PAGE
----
Libation Bearers Language and Communication Quotes
How we cite our quotes: Citations follow this format: (Line). We used Christopher Collard's translation.
(Orestes): "It shall be done; but it is not at all off the course we run to learn why she sent the libations, for what reason, too late with amends for a harm beyond healing. They were a cowardly grace to send to a dead man without senses." (514-518)
This is a striking self-contradiction on Orestes's part. In calling Agamemnon a "dead man without senses," doesn't he suggest that all of his earlier efforts to get into contact with his father's ghost were useless? Do you think Orestes is showing his true colors here? Or is he just trying to have things both ways – acting as if his mother can't contact Agamemnon, but he can?
(Aegisthus): "What of this news – am I to think of it as true and living fact? Or are these frightened tales from women, which spring up in the air but die away with no effect? What can you tell me of this, to get clear in my mind?"
(Chorus): "We did hear; but go inside and enquire from the strangers. There's nothing as strong in messengers as the enquiries one man makes for himself from another."
(Aegisthus): "I want to see the messenger and interrogate him well whether he was himself close by the dying Orestes, or if his account was learned from faint rumour. He won't deceive a mind that has good eyes." (844-854)
This looks pretty sexist, doesn't it? First Aegisthus says that women are unreliable, and then the Chorus women themselves agree with him, saying that there's "nothing as strong in messengers as the enquiries one man makes for himself from another." But do you think the Chorus really believes this? Or could they just be playing into Aegisthus's own stereotypical thinking in order to get him to go face Orestes alone? Let's not forget that, in this case, Orestes, a man, is the one playing a trick on the inhabitants of the castle. What does this say about Aegisthus's implicit claim to have "a mind that has good eyes"?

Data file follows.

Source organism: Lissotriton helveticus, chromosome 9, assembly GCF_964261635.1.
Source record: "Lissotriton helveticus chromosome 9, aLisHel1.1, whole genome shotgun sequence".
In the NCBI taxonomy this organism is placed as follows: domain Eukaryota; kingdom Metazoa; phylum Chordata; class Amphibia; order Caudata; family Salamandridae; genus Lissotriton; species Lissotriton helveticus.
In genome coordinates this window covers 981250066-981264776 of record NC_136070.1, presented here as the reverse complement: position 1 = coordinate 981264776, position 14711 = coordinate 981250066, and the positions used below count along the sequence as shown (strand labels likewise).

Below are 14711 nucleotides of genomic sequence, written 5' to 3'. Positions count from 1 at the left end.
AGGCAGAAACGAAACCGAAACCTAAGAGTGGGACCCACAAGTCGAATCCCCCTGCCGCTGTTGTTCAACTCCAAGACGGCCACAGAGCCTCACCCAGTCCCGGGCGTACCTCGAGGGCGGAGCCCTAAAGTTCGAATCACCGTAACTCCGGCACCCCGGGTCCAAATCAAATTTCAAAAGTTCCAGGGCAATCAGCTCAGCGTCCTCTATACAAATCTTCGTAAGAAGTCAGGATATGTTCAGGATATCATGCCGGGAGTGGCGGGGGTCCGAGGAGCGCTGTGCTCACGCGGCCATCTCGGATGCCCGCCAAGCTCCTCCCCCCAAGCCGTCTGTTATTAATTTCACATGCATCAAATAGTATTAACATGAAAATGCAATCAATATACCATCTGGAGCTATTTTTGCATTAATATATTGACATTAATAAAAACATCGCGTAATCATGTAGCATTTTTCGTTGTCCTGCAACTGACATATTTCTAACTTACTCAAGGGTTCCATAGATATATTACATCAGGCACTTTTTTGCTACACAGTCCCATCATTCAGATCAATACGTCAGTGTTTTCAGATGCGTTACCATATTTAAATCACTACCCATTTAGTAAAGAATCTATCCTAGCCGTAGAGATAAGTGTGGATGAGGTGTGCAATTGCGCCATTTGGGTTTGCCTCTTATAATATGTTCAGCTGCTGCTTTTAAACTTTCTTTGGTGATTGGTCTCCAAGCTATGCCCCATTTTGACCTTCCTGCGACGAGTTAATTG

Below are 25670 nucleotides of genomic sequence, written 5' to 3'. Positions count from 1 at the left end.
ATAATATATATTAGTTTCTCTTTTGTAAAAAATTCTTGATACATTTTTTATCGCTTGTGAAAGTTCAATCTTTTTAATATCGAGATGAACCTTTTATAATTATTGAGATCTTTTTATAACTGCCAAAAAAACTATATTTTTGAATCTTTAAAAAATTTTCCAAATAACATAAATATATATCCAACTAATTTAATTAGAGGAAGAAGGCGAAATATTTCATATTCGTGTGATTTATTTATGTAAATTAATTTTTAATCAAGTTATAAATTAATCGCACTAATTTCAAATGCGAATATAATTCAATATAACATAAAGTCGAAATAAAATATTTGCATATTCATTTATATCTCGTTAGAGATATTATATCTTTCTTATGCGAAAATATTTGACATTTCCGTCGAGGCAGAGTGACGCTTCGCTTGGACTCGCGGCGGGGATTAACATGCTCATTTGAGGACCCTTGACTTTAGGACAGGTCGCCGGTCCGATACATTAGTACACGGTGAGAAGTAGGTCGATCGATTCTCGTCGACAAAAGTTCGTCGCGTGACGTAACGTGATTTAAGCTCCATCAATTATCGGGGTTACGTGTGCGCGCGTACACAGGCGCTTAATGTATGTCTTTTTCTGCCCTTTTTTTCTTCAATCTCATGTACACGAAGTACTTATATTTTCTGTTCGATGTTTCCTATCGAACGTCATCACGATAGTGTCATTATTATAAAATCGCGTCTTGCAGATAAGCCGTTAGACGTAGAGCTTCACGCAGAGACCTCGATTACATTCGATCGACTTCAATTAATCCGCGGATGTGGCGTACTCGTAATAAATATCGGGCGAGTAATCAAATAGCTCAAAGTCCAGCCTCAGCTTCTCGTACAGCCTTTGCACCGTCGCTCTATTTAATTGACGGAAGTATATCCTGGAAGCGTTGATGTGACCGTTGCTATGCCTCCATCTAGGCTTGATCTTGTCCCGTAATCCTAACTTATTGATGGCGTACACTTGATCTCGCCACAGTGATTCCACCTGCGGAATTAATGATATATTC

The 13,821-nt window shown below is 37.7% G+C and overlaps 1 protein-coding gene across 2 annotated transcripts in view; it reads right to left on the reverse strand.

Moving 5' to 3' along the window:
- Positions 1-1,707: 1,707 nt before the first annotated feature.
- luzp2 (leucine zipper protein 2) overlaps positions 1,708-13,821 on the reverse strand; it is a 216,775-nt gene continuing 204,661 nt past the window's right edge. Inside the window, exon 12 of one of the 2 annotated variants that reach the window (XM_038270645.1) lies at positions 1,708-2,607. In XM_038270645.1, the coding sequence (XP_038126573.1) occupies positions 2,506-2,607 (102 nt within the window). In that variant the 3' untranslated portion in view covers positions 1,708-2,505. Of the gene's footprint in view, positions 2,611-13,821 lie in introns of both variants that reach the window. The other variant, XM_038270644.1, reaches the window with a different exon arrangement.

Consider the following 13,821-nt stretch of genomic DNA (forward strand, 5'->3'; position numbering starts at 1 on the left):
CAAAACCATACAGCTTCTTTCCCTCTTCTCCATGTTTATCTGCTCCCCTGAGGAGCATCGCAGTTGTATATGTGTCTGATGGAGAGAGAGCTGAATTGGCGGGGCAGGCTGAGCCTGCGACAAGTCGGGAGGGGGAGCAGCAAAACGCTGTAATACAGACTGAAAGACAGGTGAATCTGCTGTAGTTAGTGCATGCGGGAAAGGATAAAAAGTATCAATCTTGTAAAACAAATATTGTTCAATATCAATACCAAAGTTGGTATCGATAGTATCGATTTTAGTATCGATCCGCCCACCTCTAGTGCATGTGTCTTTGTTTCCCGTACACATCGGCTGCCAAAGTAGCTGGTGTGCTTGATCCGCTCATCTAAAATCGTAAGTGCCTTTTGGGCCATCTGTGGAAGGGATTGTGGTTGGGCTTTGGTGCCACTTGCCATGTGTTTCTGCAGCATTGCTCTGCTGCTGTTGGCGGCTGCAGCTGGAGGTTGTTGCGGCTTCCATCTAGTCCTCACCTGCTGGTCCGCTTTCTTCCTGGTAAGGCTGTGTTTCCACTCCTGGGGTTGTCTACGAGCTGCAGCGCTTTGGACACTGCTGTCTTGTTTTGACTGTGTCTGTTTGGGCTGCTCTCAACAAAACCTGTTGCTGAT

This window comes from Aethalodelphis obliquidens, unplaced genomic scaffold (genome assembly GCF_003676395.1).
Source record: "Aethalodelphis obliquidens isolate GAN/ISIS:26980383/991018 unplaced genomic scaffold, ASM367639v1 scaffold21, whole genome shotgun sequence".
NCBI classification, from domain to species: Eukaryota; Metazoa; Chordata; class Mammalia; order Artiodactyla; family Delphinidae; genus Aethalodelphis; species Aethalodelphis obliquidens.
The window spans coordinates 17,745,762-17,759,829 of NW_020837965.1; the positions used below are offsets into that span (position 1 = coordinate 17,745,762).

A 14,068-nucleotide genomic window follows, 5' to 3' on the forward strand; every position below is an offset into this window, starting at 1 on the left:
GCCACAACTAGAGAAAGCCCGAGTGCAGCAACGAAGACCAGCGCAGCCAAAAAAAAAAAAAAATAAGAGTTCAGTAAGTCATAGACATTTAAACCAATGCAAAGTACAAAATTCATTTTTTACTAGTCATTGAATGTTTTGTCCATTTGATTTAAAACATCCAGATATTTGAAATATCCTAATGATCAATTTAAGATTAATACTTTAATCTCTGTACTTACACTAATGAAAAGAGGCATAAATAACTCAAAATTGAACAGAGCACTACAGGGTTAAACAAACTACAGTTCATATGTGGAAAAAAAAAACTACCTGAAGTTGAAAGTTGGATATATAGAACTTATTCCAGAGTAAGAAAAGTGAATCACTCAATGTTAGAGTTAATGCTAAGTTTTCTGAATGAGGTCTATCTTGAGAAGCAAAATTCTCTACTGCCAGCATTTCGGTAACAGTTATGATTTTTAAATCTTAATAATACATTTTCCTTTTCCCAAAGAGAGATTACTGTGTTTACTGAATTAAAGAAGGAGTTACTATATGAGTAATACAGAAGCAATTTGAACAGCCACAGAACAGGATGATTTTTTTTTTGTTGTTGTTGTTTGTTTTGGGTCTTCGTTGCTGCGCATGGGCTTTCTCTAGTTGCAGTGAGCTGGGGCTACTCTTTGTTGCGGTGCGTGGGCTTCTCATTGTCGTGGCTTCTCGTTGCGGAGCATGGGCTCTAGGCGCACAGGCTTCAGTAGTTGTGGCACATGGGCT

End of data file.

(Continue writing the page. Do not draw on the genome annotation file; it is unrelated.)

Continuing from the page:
(Clytemnestra): "What's the matter? What's this shouting for help you've set up? Help for the house?"
(House-Slave): "The dead are killing the living, I tell you."
(Clytemnestra): "Ah me, alas, I understand the meaning from the riddle. Trickery will be our death, just as we killed by it." (885-888)
What does it say about Clytemnestra that she is immediately able to understand the meaning of the House-Slave's riddle? On the one hand, she definitely seems pretty quick on the uptake, in general. But, on the other hand, it could also mean that she has already had this possibility on her mind. (She, after all, was the one who had the dream about giving birth to the snake, which drew blood from her breast.) When two people already have a shared understanding of what's going on, communication can take very subtle forms, including, as in this case, riddles. In this case, of course, the shared understanding was coincidental: the slave couldn't have assumed that Clytemnestra knew what he was talking about, right? Why do you think the slave presented the message in this form?